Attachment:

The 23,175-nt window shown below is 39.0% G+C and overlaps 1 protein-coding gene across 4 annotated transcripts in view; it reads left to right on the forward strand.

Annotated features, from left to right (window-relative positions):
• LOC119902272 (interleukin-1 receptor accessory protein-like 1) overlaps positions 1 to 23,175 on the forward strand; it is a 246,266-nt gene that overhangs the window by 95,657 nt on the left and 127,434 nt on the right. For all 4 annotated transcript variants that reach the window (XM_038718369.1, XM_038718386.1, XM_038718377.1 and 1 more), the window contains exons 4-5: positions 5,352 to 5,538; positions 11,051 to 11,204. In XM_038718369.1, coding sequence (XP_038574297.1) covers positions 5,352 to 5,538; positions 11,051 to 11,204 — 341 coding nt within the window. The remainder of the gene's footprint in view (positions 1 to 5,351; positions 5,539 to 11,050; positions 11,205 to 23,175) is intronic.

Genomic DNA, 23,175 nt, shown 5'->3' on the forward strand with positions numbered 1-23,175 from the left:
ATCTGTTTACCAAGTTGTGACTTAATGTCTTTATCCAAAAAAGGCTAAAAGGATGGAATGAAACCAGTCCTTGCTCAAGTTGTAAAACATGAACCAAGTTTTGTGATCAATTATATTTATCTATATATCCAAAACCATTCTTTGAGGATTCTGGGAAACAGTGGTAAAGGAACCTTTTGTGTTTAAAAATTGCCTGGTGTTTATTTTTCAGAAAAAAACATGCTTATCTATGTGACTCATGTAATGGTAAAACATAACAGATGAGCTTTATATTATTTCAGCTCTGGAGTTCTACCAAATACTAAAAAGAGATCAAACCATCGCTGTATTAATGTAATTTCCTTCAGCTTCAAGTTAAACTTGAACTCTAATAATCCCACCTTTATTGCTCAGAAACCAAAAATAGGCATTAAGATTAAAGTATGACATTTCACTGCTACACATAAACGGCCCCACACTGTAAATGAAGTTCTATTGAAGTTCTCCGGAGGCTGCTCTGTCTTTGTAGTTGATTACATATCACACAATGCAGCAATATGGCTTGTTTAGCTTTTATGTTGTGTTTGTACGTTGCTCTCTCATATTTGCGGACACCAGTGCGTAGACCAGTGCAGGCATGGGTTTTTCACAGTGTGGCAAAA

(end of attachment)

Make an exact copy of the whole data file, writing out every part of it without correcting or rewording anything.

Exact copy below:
The 23,175-nt window shown below is 39.0% G+C and overlaps 1 protein-coding gene across 4 annotated transcripts in view; it reads left to right on the forward strand.

Annotated features, from left to right (window-relative positions):
• LOC119902272 (interleukin-1 receptor accessory protein-like 1) overlaps positions 1 to 23,175 on the forward strand; it is a 246,266-nt gene that overhangs the window by 95,657 nt on the left and 127,434 nt on the right. For all 4 annotated transcript variants that reach the window (XM_038718369.1, XM_038718386.1, XM_038718377.1 and 1 more), the window contains exons 4-5: positions 5,352 to 5,538; positions 11,051 to 11,204. In XM_038718369.1, coding sequence (XP_038574297.1) covers positions 5,352 to 5,538; positions 11,051 to 11,204 — 341 coding nt within the window. The remainder of the gene's footprint in view (positions 1 to 5,351; positions 5,539 to 11,050; positions 11,205 to 23,175) is intronic.

Genomic DNA, 23,175 nt, shown 5'->3' on the forward strand with positions numbered 1-23,175 from the left:
ATCTGTTTACCAAGTTGTGACTTAATGTCTTTATCCAAAAAAGGCTAAAAGGATGGAATGAAACCAGTCCTTGCTCAAGTTGTAAAACATGAACCAAGTTTTGTGATCAATTATATTTATCTATATATCCAAAACCATTCTTTGAGGATTCTGGGAAACAGTGGTAAAGGAACCTTTTGTGTTTAAAAATTGCCTGGTGTTTATTTTTCAGAAAAAAACATGCTTATCTATGTGACTCATGTAATGGTAAAACATAACAGATGAGCTTTATATTATTTCAGCTCTGGAGTTCTACCAAATACTAAAAAGAGATCAAACCATCGCTGTATTAATGTAATTTCCTTCAGCTTCAAGTTAAACTTGAACTCTAATAATCCCACCTTTATTGCTCAGAAACCAAAAATAGGCATTAAGATTAAAGTATGACATTTCACTGCTACACATAAACGGCCCCACACTGTAAATGAAGTTCTATTGAAGTTCTCCGGAGGCTGCTCTGTCTTTGTAGTTGATTACATATCACACAATGCAGCAATATGGCTTGTTTAGCTTTTATGTTGTGTTTGTACGTTGCTCTCTCATATTTGCGGACACCAGTGCGTAGACCAGTGCAGGCATGGGTTTTTCACAGTGTGGCAAAA